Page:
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Understanding Blood Pressure

By September 16, 2019 No Comments

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Understanding Blood Pressure

Blood pressure is defined as the rate at which the blood pulses through your body and is measured in millimeters of mercury (mmHg). Blood pressure readings are made up of two numbers: systolic and diastolic.

  • Systolic pressure is the top number and measures pressure in your arteries during heartbeats.
  • Diastolic pressure is the bottom number and measures pressure in your arteries between heartbeats.

Normal blood pressure numbers should clock in at less than 120/80 mmHg. Your blood pressure can vary throughout the day or during periods of stress, but if you’re constantly experiencing higher readings, your doctor may discuss lifestyle modifications, such as eating less salt, losing weight or exercising more.

You should know — and respond to — the following numbers:

  • Systolic numbers between 120 and 139 and diastolic numbers between 80 and 89 are signs of prehypertension.
  • Systolic numbers between 140 and 159 and diastolic numbers between 90 and 99 are signs of the first stage of hypertension, or high blood pressure.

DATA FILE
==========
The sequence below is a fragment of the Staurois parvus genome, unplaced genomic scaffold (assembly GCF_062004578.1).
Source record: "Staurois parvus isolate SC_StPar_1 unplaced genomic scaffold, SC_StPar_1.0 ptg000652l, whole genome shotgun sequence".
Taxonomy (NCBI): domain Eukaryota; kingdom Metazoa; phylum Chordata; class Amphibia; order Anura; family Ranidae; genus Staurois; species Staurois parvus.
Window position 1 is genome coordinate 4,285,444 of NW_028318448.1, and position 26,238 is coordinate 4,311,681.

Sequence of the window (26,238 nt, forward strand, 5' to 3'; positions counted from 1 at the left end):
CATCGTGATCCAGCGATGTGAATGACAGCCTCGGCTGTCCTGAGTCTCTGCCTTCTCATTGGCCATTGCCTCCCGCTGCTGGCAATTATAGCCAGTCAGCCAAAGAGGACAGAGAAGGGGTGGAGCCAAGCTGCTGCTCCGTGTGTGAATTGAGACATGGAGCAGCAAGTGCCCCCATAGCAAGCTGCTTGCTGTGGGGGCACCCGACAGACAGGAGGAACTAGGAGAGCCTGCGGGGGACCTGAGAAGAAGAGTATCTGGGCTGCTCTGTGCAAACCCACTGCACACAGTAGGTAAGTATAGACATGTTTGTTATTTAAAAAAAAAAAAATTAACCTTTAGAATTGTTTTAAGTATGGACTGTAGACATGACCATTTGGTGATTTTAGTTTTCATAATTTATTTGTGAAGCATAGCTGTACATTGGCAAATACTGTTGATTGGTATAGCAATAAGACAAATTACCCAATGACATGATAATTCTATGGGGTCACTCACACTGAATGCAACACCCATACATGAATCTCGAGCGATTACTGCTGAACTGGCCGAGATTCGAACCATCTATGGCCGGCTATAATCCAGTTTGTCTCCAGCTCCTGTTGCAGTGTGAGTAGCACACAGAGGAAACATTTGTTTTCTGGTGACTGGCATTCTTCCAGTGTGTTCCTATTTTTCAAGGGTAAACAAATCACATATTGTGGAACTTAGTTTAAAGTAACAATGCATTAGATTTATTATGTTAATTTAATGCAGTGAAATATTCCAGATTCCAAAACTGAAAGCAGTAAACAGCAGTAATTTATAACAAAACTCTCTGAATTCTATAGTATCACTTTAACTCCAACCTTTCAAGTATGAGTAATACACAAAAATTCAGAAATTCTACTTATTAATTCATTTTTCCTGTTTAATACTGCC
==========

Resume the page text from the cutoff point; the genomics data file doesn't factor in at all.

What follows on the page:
• Systolic numbers of 160 or higher and diastolic numbers of 100 or higher are signs of stage two hypertension.

The American Heart Association recommends you have your blood pressure checked during your annual routine wellness visit, or at least every two years.

If high blood pressure is left uncontrolled, you could cause harm to your body, including weakened blood vessels, and be at higher risk for heart disease and stroke.

Take control of your blood pressure today with these four steps.

  1. Understand your personal risk. Some people may have a family history of high blood pressure or other predispositions. If you have a family history of high blood pressure, talk with your doctor about how you can manage your blood pressure.
  2. Chill out. Stress can cause your blood pressure to spike. Take 10 or 15 minutes each day to reduce stressful feelings with activities such as journaling, meditating or praying, or listening to soothing music.
  3. Eat fresh, whole foods. If an item comes in a box, bag, can or package, skip it whenever possible. Such foods often contain extra sodium that can cause blood pressure to rise.
  4. Make movement the norm. Schedule time to be active every day, whether it’s walking, dancing, swimming, playing tennis or going to the gym. Routine exercise helps keep blood pressure low.

Have blood pressure questions? Talk with your doctor at your next appointment.